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Freedom & Fear

A piece about the feelings we may be experiencing following lockdown

Words: Kyle MacDonald

Kyle MacDonald is a leading Psychotherapist and Mental Health Advocate in New Zealand. He writes a weekly column for the NZ Herald, is the co-host of the long running Newstalk ZBs mental health focused show ‘The Nutters Club’ and was a panellist at our Sustinere event at Westmoreland last year where we discussed mental health in relation to the hospitality industry. In this piece, Kyle discusses the feelings we may be experiencing following lockdown here in New Zealand, and has some advice for us as we all re-emerge from our Alert Level 4 restrictions. For more on Kyle and his work, head to: psychotherapy.nz

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You could be forgiven for thinking that when we moved from Alert Level 4 to Alert Level 3 here in New Zealand last week that we were ‘free’ and that things are about to get back to ‘normal’ – as seemingly everyone scrambled out the door to (socially distance) and queue for their favourite burger or espresso. But for many it wasn’t so easy to head out the door – and for those of you who found this a relative freedom a little more challenging than others, you are not alone. What you’re feeling is completely okay.

Anxiety is defined as fear in the absence of a clear and present threat. So, anxiety is felt and is present when a definite threat is not really there. But for the last six weeks, there has been a threat, a real threat: Covid-19. We are all living in the midst of a global pandemic, something none of us have ever experienced before, and something very real. So, if what we’re feeling isn’t anxiety, then what we’re feeling is a valid fear. And with fear comes avoidance – it’s the natural survival response we as humans have in built to any threat – it’s that ‘run for the hills!’ feeling.

Humans learn fear very quickly. And in the last few months we have witnessed how quickly much of the world has moved into a state of ‘lockdown’. This speed at which the restraints on our everyday lives have been applied globally is proof as to how efficient fear is as a teacher and motivator. However, because we learn the lesson of fear so well, and adopt it so quickly as a response, it can be very hard to unlearn.

“Here is the key: Do it slowly. Do it gently. Accept that your brain is now sensitive to fear and don’t try to ‘tough it out’ or push yourself too hard.”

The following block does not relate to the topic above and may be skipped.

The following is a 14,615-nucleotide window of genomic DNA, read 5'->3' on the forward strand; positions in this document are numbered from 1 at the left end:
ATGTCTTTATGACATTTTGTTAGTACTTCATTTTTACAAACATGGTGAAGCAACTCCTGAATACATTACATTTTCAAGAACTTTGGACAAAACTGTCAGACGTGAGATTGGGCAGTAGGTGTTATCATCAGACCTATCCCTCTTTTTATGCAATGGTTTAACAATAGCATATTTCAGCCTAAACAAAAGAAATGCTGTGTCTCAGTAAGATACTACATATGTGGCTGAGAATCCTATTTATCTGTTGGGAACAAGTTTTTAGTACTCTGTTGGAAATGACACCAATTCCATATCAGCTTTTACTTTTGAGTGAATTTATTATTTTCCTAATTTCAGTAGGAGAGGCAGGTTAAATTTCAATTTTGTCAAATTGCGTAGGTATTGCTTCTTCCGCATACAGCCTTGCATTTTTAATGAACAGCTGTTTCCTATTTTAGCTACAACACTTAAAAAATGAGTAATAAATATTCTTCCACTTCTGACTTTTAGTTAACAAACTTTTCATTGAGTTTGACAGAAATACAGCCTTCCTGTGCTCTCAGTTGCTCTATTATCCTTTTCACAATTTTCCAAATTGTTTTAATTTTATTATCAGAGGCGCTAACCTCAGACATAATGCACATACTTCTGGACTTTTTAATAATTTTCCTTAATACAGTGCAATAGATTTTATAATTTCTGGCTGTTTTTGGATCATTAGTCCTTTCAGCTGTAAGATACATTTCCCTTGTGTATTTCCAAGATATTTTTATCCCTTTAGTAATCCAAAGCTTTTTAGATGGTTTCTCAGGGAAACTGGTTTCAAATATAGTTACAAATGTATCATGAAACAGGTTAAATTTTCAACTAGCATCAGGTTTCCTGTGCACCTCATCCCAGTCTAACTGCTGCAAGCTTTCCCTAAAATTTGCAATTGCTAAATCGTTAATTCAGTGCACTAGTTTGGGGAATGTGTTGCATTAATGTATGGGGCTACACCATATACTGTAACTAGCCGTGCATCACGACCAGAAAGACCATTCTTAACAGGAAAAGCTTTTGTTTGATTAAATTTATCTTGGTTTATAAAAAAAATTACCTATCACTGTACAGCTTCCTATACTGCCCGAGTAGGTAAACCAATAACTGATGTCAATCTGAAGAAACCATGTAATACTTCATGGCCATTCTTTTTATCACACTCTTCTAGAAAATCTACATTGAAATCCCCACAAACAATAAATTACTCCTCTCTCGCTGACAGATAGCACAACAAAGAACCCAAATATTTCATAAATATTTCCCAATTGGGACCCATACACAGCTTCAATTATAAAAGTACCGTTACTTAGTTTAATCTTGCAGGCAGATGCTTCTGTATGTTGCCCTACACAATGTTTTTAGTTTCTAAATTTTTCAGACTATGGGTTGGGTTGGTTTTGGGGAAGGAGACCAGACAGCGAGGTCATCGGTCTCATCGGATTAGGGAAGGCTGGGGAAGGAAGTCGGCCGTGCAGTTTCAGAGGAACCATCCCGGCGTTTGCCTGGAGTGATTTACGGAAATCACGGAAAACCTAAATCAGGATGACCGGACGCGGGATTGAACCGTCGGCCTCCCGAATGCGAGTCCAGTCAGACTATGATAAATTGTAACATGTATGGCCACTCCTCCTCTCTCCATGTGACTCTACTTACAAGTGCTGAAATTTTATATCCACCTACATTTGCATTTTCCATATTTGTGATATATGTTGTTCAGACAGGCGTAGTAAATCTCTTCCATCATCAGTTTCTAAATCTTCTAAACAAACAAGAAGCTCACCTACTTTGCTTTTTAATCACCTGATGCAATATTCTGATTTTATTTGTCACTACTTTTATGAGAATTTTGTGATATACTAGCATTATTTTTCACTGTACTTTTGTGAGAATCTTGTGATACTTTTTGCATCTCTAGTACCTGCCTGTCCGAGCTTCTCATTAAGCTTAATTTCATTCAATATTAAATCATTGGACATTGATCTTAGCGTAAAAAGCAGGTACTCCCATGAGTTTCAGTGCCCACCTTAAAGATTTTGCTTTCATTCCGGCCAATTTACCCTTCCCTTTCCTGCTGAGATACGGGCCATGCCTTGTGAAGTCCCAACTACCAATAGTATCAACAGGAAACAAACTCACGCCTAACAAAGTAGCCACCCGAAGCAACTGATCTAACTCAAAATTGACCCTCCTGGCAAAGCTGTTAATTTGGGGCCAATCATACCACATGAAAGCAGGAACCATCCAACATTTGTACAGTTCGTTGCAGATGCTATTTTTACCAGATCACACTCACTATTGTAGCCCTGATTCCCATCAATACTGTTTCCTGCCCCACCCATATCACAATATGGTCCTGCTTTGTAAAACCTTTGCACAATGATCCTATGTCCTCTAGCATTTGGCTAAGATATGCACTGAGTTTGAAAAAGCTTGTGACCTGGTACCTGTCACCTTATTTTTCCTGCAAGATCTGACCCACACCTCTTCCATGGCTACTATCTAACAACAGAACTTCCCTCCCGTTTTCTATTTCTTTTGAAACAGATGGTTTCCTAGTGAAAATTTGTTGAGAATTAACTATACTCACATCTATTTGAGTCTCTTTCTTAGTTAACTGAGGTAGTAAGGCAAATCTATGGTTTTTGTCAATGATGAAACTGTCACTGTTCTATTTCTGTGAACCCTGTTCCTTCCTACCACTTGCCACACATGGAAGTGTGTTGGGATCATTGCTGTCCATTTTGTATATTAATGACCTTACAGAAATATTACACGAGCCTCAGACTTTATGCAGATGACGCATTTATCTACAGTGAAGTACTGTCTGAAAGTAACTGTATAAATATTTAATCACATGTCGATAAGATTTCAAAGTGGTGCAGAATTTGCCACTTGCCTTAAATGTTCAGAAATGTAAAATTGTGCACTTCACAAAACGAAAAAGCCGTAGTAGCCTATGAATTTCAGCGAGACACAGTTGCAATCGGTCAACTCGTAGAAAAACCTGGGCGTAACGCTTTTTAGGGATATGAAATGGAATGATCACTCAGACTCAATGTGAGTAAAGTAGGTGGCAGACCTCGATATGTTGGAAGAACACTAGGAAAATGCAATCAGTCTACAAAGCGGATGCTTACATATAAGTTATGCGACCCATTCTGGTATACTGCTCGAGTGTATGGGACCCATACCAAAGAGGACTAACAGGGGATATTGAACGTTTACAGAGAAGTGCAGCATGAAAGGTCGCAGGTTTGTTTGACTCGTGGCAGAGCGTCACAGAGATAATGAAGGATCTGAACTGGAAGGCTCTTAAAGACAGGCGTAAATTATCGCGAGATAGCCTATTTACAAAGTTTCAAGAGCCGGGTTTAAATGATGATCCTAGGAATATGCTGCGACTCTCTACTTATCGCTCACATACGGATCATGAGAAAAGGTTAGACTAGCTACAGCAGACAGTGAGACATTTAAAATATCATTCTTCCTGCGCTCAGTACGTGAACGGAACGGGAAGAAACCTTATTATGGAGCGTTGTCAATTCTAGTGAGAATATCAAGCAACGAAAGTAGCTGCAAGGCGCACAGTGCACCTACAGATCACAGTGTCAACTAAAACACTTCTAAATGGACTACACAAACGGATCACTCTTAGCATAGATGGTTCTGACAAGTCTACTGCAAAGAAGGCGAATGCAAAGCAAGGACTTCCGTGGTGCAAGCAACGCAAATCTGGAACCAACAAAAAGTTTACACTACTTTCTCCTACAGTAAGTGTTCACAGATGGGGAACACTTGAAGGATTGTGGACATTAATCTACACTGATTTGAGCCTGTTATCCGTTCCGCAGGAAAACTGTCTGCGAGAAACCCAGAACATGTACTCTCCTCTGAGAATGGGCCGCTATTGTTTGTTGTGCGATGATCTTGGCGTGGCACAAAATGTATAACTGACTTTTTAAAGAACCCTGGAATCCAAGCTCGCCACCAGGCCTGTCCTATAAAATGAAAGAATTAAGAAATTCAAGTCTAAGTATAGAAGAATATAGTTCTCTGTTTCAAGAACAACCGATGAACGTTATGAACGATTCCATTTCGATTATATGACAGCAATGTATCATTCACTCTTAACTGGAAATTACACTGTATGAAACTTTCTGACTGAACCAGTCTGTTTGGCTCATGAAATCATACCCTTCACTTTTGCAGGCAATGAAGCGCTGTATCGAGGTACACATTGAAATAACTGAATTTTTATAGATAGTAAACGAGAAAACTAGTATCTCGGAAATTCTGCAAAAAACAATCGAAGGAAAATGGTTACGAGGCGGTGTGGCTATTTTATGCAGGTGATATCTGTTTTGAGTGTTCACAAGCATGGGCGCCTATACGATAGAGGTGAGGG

Now that we here in New Zealand are free to move out of homes, to extend our ‘bubbles’, to move about regionally, collect some ‘contactless’ café lunch items, and to grab ourselves a long awaited and well deserved flat white – it may still feel pretty terrifying to do so. This is the point at which we have moved from a state of fear, to that of anxiety; we are safe, the high-level threat has passed, but our minds still seek to protect us. And to make it even more complicated, a little bit of fear is still a good idea at present, we’re not completely free of Covid-19 in New Zealand, but we just need to try and reduce that feeling of fear so that it doesn’t start to get in the way of our lives and what we enjoy doing.

 

So, if you’re struggling to leave your home, even now you are safely able to do so, and feel a little worried about the extended freedoms we have all been granted – what should you do?  Do these feelings mean that you now ‘have’ anxiety? What if the thought of a delicious flat white and date scone just isn’t enough motivation to head across the threshold of your home?

“It can take some time to ‘unlearn’ fear and anxiety, but rest assured you can. Just be kind to yourself and to one another…”

 

Here is the key: Do it slowly. Do it gently. Accept that your brain is now sensitive to fear and don’t try to ‘tough it out’ or push yourself too hard. Gently validate the fear, breathe, and then set yourself small tasks to move out of your home back out into the world. Perhaps start with a walk to your nearest dairy, or small store and then graduate from there. And remember that we’re all still required to avoid being closer than two metres to one another, so it’s completely okay to avoid people you might come across.

And when you do head out, be sure to validate your fear through action: Wash your hands, take hand sanitiser with you wherever you go, and observe all the advised precautions.

It can take some time to ‘unlearn’ fear and anxiety, but rest assured you can. Just be kind to yourself and to one another and make sure you really enjoy that scone!

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